Shelley’s reading of Davy. The spelling [in the 1818 text] ‘oxyd’ was
favored by English scientists, ‘oxide’ [the Last Draft spelling except for
the "e"] by the French." But, according to the OED, ‘oxide’
(the original French spelling) has been the preferred English spelling since the
14. Mary Shelley’s reference to the "chimerical"
powers of the ancients here is recalled in the "Chap. 4" encounter
with Professor Krempe by her reference (again speaking for Frankenstein) to the
ancient’s "expulsion of chimera...." Although Percy Shelley deleted
this phrase and its immediate sketchy context, he "picks up the term ‘chimera’
from Mary’s original" (Berger 43) in his revision in the margin:
the [utmost cancelled] ambition of [the]
enquirer seemed to limit itself to the annihilation of those visions on which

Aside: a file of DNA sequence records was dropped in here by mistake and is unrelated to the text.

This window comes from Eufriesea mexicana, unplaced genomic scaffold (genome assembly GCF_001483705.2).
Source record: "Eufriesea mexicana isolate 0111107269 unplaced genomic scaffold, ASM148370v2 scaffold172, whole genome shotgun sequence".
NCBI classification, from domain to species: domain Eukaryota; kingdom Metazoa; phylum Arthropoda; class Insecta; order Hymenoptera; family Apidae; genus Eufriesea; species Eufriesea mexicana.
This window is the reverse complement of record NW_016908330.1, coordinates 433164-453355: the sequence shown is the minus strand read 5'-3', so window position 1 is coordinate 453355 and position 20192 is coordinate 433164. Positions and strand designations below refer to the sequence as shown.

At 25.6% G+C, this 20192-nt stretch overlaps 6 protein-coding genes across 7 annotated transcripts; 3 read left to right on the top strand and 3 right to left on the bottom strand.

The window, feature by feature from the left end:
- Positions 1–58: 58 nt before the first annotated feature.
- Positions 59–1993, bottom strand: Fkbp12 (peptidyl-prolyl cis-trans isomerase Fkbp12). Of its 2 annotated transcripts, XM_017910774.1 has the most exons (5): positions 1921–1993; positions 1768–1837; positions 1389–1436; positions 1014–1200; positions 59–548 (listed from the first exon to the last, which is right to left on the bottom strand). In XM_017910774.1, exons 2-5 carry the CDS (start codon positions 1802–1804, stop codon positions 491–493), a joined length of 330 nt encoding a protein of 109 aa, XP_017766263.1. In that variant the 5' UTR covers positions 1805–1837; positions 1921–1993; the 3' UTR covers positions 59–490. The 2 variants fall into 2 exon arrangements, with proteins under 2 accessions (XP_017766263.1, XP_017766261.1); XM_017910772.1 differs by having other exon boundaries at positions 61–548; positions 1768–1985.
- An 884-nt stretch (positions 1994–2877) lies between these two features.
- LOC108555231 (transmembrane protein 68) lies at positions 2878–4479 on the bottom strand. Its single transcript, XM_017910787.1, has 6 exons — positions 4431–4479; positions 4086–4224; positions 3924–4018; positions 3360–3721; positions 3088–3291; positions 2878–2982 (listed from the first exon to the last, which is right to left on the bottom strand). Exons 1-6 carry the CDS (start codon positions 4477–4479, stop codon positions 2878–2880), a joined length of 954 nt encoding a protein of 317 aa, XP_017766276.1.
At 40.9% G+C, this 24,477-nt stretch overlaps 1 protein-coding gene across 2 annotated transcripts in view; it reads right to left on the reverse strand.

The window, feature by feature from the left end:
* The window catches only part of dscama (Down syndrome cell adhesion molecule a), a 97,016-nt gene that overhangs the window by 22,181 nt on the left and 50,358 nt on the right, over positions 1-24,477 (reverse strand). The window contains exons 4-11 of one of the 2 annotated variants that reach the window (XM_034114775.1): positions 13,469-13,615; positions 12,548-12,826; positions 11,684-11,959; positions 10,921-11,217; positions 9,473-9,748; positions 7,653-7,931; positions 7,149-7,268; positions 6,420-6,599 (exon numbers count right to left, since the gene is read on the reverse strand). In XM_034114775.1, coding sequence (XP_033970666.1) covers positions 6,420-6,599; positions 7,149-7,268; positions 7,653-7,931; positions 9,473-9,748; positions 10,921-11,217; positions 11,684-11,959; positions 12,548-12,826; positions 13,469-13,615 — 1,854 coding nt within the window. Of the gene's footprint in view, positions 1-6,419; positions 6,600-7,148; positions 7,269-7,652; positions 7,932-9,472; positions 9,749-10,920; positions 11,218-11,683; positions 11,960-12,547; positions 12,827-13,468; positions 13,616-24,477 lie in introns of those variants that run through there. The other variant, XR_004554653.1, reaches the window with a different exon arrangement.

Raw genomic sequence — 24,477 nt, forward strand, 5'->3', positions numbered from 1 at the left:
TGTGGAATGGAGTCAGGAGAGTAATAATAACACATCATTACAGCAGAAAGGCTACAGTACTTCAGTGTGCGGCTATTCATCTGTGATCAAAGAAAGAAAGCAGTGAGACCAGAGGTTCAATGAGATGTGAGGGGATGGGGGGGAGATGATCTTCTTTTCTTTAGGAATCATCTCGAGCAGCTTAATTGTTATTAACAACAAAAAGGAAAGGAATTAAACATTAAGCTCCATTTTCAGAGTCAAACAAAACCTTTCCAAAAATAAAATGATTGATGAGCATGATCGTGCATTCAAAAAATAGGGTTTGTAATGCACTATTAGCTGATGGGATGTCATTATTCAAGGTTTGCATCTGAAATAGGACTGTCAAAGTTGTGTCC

my interest in science was chiefly founded. I was required to exchange
chimeras of boundless grandeur for realities of little worth. (Vol. I, p. 57;
cf. Rieger 41.23-26/1.2:71)
Percy Shelley here considerably sharpens Frankenstein’s view
of the choice between ancient philosophy and modern science.
16. Rieger 35 n8 quotes the same Thomas copy comment and
opines—wrongly— that "The hand is probably Mrs. Shelley’s . . .
." There are errors in both Rieger’s and Crook’s transcriptions of the
Thomas copy variants and comments. Crook mentions (182) using the 1962 microfilm
and Rieger probably also worked from the microfilm. My recent examination of the
actual Thomas copy in the Pierpont Morgan Library has resulted in an
article-in-progress entitled "The Thomas Copy of Frankenstein: A
Full Description and (Almost) Complete Transcription of Revisions, Notes, and
Under-linings." For example, what is represented as a slash in "the
illustrious Hampden,/and the field" (Rieger 158.14-15/3.2:28; Crook 220 n6)
is actually a cut in the page which bisects the "n" of "and"
and which continues either side as a curving indentation made by a sharp
implement. And both Rieger and Crook overlook the marginal "dis" added
before "interested" (the first word in the line) on 3.5:99 of the